Words by Sean Moeller, Illustration by Johnnie Cluney, Recording engineered by Josh Niles at Big Light, Nashville, Tennessee
The hard knocks hit redundantly for the characters in T. Hardy Morris & The Outfit songs. They pound and they pound and just when you think they've gone, they reappear and knock some more. These hard knocks turn these people knackered, as they attempt to do whatever they can to numb the pain. They try to ease themselves out of the worst of the ordeals, but there are enough disasters to choose from. So many, in fact, that some of them get watered down enough that they're no longer in the classification of disastrous anymore.
It's not that a coldness to them sets in, but these folks become less affected, as Morris sings in "Disaster Proof." They become better at meandering around or controlling the damages. They find themselves needing fewer bandages, but more whiskey. It seems to do what they need it to do in these situations, even when they feel like they've toughened up enough to cope with it all.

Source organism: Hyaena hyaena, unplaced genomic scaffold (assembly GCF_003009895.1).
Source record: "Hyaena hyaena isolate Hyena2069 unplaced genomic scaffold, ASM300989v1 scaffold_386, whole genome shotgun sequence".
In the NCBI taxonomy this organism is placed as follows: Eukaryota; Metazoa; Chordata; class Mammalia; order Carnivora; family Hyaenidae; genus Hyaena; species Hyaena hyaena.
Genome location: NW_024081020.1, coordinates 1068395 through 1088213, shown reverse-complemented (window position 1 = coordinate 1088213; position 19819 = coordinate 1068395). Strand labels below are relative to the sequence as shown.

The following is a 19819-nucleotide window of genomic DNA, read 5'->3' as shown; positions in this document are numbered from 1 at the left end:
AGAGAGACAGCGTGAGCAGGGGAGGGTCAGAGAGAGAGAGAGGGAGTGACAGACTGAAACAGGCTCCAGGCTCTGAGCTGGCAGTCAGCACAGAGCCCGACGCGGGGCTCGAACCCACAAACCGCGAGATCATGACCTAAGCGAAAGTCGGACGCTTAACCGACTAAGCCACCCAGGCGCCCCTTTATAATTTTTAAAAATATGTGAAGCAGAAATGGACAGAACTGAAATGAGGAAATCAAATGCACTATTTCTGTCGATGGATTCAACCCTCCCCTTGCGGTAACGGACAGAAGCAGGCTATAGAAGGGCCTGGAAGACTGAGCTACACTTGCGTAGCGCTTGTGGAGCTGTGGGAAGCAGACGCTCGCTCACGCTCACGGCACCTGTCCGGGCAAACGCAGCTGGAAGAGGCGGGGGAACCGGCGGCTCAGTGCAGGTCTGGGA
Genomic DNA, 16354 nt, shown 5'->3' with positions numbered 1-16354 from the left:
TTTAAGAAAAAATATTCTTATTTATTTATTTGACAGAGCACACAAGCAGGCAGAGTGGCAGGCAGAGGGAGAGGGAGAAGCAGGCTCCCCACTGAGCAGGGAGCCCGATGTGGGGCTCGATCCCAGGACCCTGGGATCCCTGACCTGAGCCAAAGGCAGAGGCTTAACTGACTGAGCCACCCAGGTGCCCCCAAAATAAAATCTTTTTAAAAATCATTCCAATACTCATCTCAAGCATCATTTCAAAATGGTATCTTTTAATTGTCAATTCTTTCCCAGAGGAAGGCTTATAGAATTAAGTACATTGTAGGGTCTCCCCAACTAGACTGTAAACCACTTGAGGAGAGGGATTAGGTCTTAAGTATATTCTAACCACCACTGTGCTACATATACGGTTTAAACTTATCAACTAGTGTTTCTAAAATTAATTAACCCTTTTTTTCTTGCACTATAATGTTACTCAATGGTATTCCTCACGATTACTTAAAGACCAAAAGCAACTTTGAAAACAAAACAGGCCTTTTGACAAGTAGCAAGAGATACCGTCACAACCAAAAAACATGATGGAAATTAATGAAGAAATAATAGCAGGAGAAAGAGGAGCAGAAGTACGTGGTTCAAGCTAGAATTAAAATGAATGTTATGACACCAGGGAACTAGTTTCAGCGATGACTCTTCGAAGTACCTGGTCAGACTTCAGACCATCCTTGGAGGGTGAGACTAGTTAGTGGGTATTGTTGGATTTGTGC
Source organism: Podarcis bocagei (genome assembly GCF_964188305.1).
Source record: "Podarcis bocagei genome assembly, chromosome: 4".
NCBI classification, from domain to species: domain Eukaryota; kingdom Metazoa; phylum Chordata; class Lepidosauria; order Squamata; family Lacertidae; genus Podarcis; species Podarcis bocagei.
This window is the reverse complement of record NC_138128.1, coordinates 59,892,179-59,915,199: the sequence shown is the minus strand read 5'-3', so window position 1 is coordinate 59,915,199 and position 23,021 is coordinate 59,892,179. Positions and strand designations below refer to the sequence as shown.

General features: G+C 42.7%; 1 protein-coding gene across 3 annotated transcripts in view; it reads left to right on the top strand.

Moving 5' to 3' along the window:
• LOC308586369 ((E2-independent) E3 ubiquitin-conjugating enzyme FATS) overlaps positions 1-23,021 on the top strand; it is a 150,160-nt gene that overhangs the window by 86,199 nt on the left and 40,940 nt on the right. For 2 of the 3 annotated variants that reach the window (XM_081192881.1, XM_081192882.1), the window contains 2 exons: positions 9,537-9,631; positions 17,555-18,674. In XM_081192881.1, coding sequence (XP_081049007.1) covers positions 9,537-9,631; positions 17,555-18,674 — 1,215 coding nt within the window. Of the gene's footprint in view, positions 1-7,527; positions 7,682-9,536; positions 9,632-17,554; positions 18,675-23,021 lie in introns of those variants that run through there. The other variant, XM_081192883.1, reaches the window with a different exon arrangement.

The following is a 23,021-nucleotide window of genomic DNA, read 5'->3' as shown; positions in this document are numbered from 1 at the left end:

Morris, the lead singer for Dead Confederate and a member of the indie rock super group Diamond Rugs, has written a batch of sad Southern ballads here. They're filled with silent, balled up fists and dulled emotion, even when all of the stories remain vibrant, fresh wounds that are bound to stay fresh for a while, even when time works on them.
They're about landing face-first on the canvas and having someone standing above you, counting toward ten and feeling like it's all a dream, but knowing that you must and you will rise to your feet before he gets to that number that will call the fight off. You're going to stand up and try to keep fighting, even if it's woozily. You're going to take some more shots. Each one hurts less and less. Some of them get laughed off. Some of them don't. As Morris sings, "And I'll clean up/You know I never mind the sight of blood."